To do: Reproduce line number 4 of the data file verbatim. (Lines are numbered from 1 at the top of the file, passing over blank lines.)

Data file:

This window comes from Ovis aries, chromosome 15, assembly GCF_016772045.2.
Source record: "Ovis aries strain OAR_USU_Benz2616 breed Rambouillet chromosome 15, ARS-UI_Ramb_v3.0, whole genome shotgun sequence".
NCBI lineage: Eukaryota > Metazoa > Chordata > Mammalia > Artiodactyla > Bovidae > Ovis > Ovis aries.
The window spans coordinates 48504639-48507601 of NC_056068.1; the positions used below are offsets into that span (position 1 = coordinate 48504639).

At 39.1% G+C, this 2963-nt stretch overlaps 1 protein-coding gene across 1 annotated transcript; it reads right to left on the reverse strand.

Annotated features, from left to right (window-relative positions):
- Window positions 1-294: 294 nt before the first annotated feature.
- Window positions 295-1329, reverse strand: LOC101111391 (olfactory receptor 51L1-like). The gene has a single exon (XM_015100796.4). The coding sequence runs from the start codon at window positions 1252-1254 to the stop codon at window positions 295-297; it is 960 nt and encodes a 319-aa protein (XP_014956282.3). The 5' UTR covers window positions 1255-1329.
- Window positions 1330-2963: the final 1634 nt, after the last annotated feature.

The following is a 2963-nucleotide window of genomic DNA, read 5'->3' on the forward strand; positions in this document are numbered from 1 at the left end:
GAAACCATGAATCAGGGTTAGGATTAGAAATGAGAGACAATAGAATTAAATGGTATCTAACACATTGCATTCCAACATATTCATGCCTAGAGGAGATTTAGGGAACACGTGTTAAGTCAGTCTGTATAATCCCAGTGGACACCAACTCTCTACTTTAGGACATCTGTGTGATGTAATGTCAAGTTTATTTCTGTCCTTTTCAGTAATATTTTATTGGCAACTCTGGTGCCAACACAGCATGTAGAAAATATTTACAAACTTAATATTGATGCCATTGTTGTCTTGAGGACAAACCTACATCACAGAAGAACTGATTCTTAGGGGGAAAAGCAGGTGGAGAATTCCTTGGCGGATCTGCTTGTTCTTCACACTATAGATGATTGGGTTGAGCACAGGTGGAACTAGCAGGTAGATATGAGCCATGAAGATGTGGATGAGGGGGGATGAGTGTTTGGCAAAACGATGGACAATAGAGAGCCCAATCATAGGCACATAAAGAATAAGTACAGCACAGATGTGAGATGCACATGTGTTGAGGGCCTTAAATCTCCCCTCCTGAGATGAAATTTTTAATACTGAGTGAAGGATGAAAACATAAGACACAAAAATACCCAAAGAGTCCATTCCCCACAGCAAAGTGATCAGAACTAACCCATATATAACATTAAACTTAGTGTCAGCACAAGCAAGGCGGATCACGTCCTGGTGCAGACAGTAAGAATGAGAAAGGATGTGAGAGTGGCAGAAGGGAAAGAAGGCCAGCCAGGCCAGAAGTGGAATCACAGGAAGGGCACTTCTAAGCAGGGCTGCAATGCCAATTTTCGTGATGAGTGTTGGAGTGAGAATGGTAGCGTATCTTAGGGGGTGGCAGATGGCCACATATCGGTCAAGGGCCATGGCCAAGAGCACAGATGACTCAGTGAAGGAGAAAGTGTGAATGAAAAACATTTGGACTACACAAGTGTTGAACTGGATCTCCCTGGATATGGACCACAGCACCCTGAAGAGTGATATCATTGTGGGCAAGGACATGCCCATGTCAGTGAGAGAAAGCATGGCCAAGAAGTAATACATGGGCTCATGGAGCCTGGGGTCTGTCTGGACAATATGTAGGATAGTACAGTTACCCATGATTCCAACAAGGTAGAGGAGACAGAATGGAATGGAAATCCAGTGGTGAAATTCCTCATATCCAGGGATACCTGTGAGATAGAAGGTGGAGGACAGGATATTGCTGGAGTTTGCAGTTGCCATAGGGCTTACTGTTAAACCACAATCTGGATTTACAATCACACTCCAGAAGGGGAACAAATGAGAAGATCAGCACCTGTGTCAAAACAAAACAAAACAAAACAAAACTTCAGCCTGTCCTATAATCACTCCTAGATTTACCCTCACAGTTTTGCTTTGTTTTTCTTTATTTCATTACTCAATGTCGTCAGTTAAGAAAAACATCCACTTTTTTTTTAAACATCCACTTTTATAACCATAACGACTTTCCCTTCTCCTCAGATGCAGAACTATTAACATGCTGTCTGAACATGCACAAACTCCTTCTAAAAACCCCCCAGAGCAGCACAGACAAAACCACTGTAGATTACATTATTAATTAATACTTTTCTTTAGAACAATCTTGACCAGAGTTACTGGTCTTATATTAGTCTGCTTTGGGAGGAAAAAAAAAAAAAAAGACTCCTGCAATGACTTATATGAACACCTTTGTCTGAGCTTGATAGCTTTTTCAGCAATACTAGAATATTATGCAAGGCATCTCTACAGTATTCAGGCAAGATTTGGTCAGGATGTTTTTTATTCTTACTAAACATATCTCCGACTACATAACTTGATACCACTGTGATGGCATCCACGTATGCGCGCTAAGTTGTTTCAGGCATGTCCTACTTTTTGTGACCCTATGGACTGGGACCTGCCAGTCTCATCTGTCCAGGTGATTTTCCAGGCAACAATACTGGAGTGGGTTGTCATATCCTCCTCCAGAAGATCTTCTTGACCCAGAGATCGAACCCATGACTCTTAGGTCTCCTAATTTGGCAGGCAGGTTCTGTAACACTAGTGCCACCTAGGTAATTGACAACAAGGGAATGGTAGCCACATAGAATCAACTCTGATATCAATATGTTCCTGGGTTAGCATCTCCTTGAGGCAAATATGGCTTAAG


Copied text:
The window spans coordinates 48504639-48507601 of NC_056068.1; the positions used below are offsets into that span (position 1 = coordinate 48504639).